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How genetic genealogy helped nab a Detroit serial rapist

Advocates say genetic genealogy has enormous potential for solving crimes where there's DNA evidence but no known suspect.
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Advocates say genetic genealogy has enormous potential for solving crimes where there's DNA evidence but no known suspect.

A Detroit man named Lionel Wells was sentenced last week for sexually assaulting five teenage girls between 2007 and 2014. He’s the latest perpetrator of a violent crime identified with the help of a relatively novel investigative technique called genetic genealogy.

Investigators had Wells’ DNA from the victims’ rape kits, and were able to connect the cases together. But the DNA didn’t match anyone in law enforcement databases.

So the Wayne County Prosecutor’s Office turned it over to Parabon NanoLabs, which does investigative genetic genealogy work for law enforcement agencies. They’ve been doing that sort of work for just a little over four years, according to CeCe Moore, Parabon’s chief genetic genealogist and a pioneer in the field. During that time, the lab has been able to help solve about 230 violent crimes all across the U.S. and Canada.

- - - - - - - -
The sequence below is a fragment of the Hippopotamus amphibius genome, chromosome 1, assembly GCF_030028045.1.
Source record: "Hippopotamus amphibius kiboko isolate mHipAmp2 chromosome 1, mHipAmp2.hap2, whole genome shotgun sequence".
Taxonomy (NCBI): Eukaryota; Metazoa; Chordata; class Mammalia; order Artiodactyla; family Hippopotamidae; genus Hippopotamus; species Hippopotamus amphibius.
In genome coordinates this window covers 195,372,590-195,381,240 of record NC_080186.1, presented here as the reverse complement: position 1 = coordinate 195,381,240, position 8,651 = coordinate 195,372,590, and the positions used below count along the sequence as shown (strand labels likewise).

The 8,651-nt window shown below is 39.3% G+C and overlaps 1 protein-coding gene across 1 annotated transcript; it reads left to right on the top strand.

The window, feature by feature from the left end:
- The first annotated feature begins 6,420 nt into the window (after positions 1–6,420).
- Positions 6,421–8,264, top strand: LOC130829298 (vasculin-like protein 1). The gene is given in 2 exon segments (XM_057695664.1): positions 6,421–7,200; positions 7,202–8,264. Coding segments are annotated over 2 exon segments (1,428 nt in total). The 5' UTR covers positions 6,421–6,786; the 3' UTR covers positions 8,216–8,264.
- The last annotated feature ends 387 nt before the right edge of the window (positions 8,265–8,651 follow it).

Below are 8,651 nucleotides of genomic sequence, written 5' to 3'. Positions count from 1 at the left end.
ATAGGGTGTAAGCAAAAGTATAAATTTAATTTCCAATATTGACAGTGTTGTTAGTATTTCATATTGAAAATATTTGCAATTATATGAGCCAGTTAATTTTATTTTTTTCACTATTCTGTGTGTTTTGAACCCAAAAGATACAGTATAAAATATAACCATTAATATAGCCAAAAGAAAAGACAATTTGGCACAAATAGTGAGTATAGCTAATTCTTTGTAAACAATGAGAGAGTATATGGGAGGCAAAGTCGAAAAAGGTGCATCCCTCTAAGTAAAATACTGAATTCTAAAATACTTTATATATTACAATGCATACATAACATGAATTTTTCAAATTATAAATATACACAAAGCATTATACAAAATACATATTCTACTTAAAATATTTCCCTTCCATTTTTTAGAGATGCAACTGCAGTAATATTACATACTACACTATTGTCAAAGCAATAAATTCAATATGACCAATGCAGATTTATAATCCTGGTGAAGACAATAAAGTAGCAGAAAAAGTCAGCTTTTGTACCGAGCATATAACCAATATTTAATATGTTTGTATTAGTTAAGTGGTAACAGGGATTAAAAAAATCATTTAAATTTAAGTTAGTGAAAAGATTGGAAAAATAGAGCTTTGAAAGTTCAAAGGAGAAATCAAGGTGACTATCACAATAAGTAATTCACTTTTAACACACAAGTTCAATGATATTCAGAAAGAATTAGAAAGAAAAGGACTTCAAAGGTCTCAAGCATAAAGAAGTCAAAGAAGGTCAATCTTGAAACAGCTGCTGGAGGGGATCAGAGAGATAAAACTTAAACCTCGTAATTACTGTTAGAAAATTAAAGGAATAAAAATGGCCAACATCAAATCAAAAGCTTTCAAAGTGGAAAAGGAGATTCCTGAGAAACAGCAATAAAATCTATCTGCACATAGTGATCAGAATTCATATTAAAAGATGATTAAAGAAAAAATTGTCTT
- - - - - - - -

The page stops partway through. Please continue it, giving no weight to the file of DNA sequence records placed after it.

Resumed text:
Moore said genetic genealogy is about “using DNA to learn more about a person's family history and genetic heritage.” She said the type of DNA analysis they do is different from what law enforcement has traditionally used. “That means we have to go back to the original biological evidence and reanalyze it from scratch using more advanced technology,” she said. “So instead of just looking at a handful of genetic markers, which is what has traditionally been done, we look at almost one million genetic markers across the genome.”

Moore has access to two public databases where people voluntarily upload their genomes, some of whom have explicitly agreed to share their data with law enforcement. She and her team then look for people who share significant amounts of DNA with the suspect. “And then we try to figure out how closely or distantly related these people are, depending on how much DNA they share,” she said.

“And we build their family trees. And when we build those family trees, we're looking for commonalities, overlaps, patterns within that family tree, trying to find people who share DNA with the suspect and have common ancestors in their family tree.”